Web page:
Ziaur Rahman: The man who gave us our identity

When President Ziaur Rahman was killed, he was only 45. But within this short life span he contributed enormously to Bangladesh. His catalytic role in initiating the mass revolt among Bengali members of the armed-forces after the brutal military crackdown of 25th March 1971, and his contribution as a military leader of Bangladesh’s war of independence distinguishes him as one of our top national heroes. Zia’s post independence role in building modern Bangladesh brick-by-brick by revamping all sectors starting from mutiny-ridden ‘broken-chain-of-command’ military, to her global image, to initiation of open-market-economy, are enough to immortalize him.
Yet, Ziaur Rahman’s lasting legacy will be his contribution to give the people of Bangladesh an identity — ‘Bangladeshi’ — that is inclusive of all the races, ethnic groups and religions. This identity emanates from Zia’s political philosophy of Bangladeshi nationalism, which was embraced very enthusiastically by an overwhelming majority of Bangladeshis. The political philosophy of ‘Bangladeshi Nationalism’ was expressed as his forward looking, conciliatory, inclusive and tolerant modus-operandi of nation building.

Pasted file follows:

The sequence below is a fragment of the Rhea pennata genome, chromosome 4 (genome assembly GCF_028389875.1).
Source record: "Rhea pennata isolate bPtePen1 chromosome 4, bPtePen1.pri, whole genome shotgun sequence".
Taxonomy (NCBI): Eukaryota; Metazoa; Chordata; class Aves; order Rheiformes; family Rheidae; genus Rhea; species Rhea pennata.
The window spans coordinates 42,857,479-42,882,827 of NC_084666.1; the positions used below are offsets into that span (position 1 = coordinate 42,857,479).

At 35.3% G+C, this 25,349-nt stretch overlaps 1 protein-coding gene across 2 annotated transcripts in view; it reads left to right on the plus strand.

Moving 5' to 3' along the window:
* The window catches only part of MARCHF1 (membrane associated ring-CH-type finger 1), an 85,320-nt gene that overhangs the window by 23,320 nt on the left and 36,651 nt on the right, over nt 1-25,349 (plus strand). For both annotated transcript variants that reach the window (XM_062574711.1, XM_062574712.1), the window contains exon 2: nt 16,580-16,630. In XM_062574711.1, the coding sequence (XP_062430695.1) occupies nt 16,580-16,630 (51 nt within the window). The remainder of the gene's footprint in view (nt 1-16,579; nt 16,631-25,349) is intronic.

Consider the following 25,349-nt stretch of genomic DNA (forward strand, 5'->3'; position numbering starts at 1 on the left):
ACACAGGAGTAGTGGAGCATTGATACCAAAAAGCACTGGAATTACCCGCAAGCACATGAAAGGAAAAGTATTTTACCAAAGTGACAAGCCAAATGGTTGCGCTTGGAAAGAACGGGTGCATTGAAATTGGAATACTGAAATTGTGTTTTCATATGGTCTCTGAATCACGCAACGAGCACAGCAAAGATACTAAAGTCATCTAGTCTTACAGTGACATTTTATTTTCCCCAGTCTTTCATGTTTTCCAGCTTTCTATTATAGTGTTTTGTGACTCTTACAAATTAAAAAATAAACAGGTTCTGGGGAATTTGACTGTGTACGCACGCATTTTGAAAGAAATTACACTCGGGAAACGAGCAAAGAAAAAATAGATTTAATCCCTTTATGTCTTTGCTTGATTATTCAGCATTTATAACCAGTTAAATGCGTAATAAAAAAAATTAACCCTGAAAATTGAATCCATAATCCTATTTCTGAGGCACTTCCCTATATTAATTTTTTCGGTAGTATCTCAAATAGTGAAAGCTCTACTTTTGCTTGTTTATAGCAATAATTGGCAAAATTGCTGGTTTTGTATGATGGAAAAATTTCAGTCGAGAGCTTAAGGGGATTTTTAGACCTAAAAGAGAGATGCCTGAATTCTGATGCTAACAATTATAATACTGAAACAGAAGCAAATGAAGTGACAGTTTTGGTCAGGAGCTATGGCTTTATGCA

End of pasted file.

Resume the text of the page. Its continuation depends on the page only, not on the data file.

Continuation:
In an orientation session for the newly-elected BNP members of the 2nd Parliament, Zia explained Bangladeshi nationalism the following way,

 

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Ziaur Rahman and the ‘Force’

The force was never with late president Ziaur Rahman.

DUCSU was then under BNP’s student wing Chhatra Dal (JCD) control, so was majority of the dorms of DU. JCD was overwhelmingly single largest students’ party at DU campus. At that time, when two new dorms were built at DU, they were named Bangabandhu Sheikh Mujib Hall and Muktijoddha Ziaur Rahman Hall.

Today, Prothom-Alo gave single column 3 inches bottom of first page treatment to Zia’s death anniversary and the news item started this way, “Ex-President, Sector commander and Z force leader Ziaur Rahman’s…”.

With these exceptional nice treatments, the very powerful journalist-intellectual-academia Force of Bangladesh, in addition to a big chunk of the general population, carry and promote a very predictable deeply rooted image of Zia.

To this half of the country,

1. Zia, an army general and military dictator is the killer of democracy in Bangladesh.
2. Zia allowed re-establish Jamaat in Bangladesh.
3. Zia killed many freedom fighter army officers including Col Taher, Khaled Mosharraf etc.
4. Zia was a ruthless in suppression of press freedom.